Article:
living underground in the real world

a winter treat: cabbage and onion pie

I don’t want to become some crazy vegan food blogger. I’m not exactly sure why, I just don’t. I want to post New Yorker stats, but I am too lazy and have been thinking about this pie all day. Here you go:

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“aggressive rusticity”

Cabbage and onion pie, with variations

The secret to this pie is using enough oil to sauté the vegetables – if the vegetables are dry, the pie will be flavorless. Use more oil than you think you could possibly need. Use so much oil that your heart flutters a little when you see it shimmering and winking at you in the pan. Close your eyes while you just let it glug and glug and glug in, then give it one more good glug.

Fat equals flavor fat equals flavor fat equals flavor – say it with me.

Variations: Leftover mashed potatoes can be added to the filling. The tempeh can be replaced with ground seitan. Scallions, or even sage or thyme, can be substituted for chives. Chopped parsley is nice with the chives (or other herbs). For color and a fresh flavor, steamed greens can be added – kale is perfect. Roasted or sautéed mushrooms, squash, or other well-cooked root vegetables are lovely as well. Sliced, peeled, roasted broccoli stems are also good.

Pie crust:

Make enough pie crust to line a 9″ x 13″ Pyrex casserole dish. I’m not going to give you a pie crust recipe, but I make the one in the vegan Bloodroot cookbook and that recipe is small, so I would multiply it by 4. Full disclosure: I worked on this cookbook. Full disclosure 2: I worked on it as a volunteer project, so don’t worry, you’re not giving me money if you buy it. Full disclosure 3: It’s a really fucking good pie crust recipe.

Filling:
2 lbs. green cabbage, cored and cut into bite-sized pieces
½ c or so grape seed oil mixed with a little olive oil
dry sherry as needed (about 1/3 cup total)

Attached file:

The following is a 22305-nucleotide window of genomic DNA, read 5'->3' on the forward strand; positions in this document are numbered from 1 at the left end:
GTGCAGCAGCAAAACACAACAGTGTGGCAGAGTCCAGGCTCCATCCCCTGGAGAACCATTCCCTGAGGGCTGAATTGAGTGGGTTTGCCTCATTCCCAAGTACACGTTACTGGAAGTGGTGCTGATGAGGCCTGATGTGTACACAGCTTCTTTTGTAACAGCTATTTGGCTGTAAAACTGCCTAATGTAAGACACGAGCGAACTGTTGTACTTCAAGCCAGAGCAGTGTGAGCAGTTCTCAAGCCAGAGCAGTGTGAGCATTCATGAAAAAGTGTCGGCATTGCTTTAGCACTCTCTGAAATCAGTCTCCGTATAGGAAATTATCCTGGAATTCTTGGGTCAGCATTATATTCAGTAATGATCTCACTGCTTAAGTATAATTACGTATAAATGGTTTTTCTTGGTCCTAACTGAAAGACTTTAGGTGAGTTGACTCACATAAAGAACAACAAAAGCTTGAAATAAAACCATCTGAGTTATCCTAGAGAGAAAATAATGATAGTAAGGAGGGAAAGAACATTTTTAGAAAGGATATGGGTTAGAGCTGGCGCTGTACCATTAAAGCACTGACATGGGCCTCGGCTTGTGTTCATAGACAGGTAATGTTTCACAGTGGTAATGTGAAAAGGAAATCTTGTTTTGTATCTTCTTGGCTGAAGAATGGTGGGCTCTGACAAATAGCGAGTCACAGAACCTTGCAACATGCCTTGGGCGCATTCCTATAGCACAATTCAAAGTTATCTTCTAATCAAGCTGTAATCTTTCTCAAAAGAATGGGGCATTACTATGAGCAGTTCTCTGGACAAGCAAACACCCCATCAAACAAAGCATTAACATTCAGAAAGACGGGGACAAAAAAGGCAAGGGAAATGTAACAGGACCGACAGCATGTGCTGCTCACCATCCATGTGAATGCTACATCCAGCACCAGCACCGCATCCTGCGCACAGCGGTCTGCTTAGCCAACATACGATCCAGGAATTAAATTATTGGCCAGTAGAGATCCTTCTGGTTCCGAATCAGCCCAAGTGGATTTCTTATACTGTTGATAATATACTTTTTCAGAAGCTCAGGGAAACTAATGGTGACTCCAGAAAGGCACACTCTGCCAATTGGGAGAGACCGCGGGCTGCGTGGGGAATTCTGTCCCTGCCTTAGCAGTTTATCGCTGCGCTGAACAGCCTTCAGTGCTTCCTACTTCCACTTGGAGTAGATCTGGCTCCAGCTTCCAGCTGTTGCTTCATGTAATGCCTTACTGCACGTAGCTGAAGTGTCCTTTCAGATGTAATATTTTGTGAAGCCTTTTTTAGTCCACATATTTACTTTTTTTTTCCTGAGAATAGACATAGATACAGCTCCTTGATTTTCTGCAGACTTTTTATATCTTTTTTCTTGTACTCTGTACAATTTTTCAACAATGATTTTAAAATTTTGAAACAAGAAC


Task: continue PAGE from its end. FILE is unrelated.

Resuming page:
4 medium onions, chopped
½ c sauerkraut, rinsed and squeezed dry
7 medium garlic cloves, minced
sea salt
2 lemons
8 oz. ground tempeh (chop in food processor until ground)
small handful chives, chopped

1. Fry the hell out of the cabbage in grape seed oil until tender and lightly browned. Use sherry to deglaze when necessary. Similarly but separately, caramelize the onions, adding sauerkraut when they are almost browned. Fry a few more minutes, then add garlic and fry 1 more minute, stirring often. Deglaze with sherry. Separately, fry tempeh until lightly browned, and deglaze with sherry.
2. Combine the cabbage, tempeh, and onion and sauerkraut mixture. Add salt to taste. Let cool.
3. Line a 9” x 13” baking dish (preferably Pyrex) with the pie crust (no need to oil the pan unless your pie crust recipe is very lean and low fat, in which case just start over with a better pie crust recipe). Add filling to pan and zest the lemons over the filling. Sprinkle with the chives.
4. Roll out more pie dough and lay over the filling to make a top crust. Although I generally admire beauty in all forms, I like to pay homage to this pie’s Eastern European rustic roots and not make any attempt whatsoever to prettify the crust. The aggressive rusticity of it appeals to me.
5. Refrigerate 10 minutes or more while the oven is preheating to 400.
6. Bake pie until crust is light brown, about 50 minutes.

7 Responses to “a winter treat: cabbage and onion pie”

  1. christina

    that looks so delicious- and sauerkraut is all i want in the winter! i can’t wait to try this recipe out.

    thank you lagusta for being an inspiration for the past 5 years! i’ve been reading/lurking around your website for about that long. always gets me moving again when i’m beginning to feel a bit down.

    Reply
  2. lagusta

    Oh boy, I am blushing!! Thanks so much! Now you need to start a blog so I have something to read when I feel down! :)

    Reply
  3. lagusta

    Oh god, that smiley face is the ugliest thing I’ve ever seen. It’s impossible to do an old-school emoticon these days!

    Reply
  4. jenny s.

    you should publish a cookbook already! im tired of seeing crap like veganomicon sell like crazy. although i think this book is better than their past recipes with soy cheese.

    Reply
  5. parthinialadokon@gmail.com

    This is my first time I stop by this blog. I came across countless useful stuff in your site especially its discussion. From the tons of comments on your reports, I guess I am not the only one experiencing all the enjoyment here! Keep up the good work.

    Reply

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